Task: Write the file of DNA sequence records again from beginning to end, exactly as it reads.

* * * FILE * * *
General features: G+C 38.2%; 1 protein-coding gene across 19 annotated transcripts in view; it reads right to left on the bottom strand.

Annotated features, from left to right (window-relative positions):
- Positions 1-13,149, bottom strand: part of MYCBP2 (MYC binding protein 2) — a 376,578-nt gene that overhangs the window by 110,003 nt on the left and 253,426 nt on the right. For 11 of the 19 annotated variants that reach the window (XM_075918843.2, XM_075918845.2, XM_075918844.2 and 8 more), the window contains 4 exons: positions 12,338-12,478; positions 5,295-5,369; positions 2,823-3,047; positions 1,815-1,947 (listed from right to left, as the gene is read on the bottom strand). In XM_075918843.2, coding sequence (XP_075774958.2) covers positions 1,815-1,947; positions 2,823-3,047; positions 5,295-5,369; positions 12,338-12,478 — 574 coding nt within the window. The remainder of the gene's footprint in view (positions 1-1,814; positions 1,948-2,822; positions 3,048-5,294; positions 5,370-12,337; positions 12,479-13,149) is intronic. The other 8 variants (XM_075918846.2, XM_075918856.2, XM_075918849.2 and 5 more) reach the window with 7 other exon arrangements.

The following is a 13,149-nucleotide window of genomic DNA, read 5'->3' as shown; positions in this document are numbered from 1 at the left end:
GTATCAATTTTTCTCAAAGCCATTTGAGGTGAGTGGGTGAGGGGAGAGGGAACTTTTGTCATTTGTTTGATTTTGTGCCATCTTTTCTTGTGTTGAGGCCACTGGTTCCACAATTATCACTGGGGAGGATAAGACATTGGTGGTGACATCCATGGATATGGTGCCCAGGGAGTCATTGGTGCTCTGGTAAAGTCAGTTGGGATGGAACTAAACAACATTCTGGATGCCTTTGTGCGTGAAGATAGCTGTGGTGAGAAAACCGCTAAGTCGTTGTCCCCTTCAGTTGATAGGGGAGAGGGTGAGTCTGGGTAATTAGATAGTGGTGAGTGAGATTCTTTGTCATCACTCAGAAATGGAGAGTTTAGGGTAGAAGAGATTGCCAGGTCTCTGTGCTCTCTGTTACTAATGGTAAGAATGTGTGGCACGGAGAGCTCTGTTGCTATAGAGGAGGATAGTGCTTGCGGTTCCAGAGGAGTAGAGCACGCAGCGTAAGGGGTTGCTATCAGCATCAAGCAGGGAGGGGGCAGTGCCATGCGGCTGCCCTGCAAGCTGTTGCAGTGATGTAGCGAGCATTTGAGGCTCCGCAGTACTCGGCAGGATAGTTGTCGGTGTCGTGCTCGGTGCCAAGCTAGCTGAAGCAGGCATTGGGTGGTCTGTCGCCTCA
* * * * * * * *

General features: G+C 38.2%; 1 protein-coding gene across 19 annotated transcripts in view; it reads right to left on the bottom strand.

Annotated features, from left to right (window-relative positions):
- Positions 1-13,149, bottom strand: part of MYCBP2 (MYC binding protein 2) — a 376,578-nt gene that overhangs the window by 110,003 nt on the left and 253,426 nt on the right. For 11 of the 19 annotated variants that reach the window (XM_075918843.2, XM_075918845.2, XM_075918844.2 and 8 more), the window contains 4 exons: positions 12,338-12,478; positions 5,295-5,369; positions 2,823-3,047; positions 1,815-1,947 (listed from right to left, as the gene is read on the bottom strand). In XM_075918843.2, coding sequence (XP_075774958.2) covers positions 1,815-1,947; positions 2,823-3,047; positions 5,295-5,369; positions 12,338-12,478 — 574 coding nt within the window. The remainder of the gene's footprint in view (positions 1-1,814; positions 1,948-2,822; positions 3,048-5,294; positions 5,370-12,337; positions 12,479-13,149) is intronic. The other 8 variants (XM_075918846.2, XM_075918856.2, XM_075918849.2 and 5 more) reach the window with 7 other exon arrangements.

The following is a 13,149-nucleotide window of genomic DNA, read 5'->3' as shown; positions in this document are numbered from 1 at the left end:
GTATCAATTTTTCTCAAAGCCATTTGAGGTGAGTGGGTGAGGGGAGAGGGAACTTTTGTCATTTGTTTGATTTTGTGCCATCTTTTCTTGTGTTGAGGCCACTGGTTCCACAATTATCACTGGGGAGGATAAGACATTGGTGGTGACATCCATGGATATGGTGCCCAGGGAGTCATTGGTGCTCTGGTAAAGTCAGTTGGGATGGAACTAAACAACATTCTGGATGCCTTTGTGCGTGAAGATAGCTGTGGTGAGAAAACCGCTAAGTCGTTGTCCCCTTCAGTTGATAGGGGAGAGGGTGAGTCTGGGTAATTAGATAGTGGTGAGTGAGATTCTTTGTCATCACTCAGAAATGGAGAGTTTAGGGTAGAAGAGATTGCCAGGTCTCTGTGCTCTCTGTTACTAATGGTAAGAATGTGTGGCACGGAGAGCTCTGTTGCTATAGAGGAGGATAGTGCTTGCGGTTCCAGAGGAGTAGAGCACGCAGCGTAAGGGGTTGCTATCAGCATCAAGCAGGGAGGGGGCAGTGCCATGCGGCTGCCCTGCAAGCTGTTGCAGTGATGTAGCGAGCATTTGAGGCTCCGCAGTACTCGGCAGGATAGTTGTCGGTGTCGTGCTCGGTGCCAAGCTAGCTGAAGCAGGCATTGGGTGGTCTGTCGCCTCA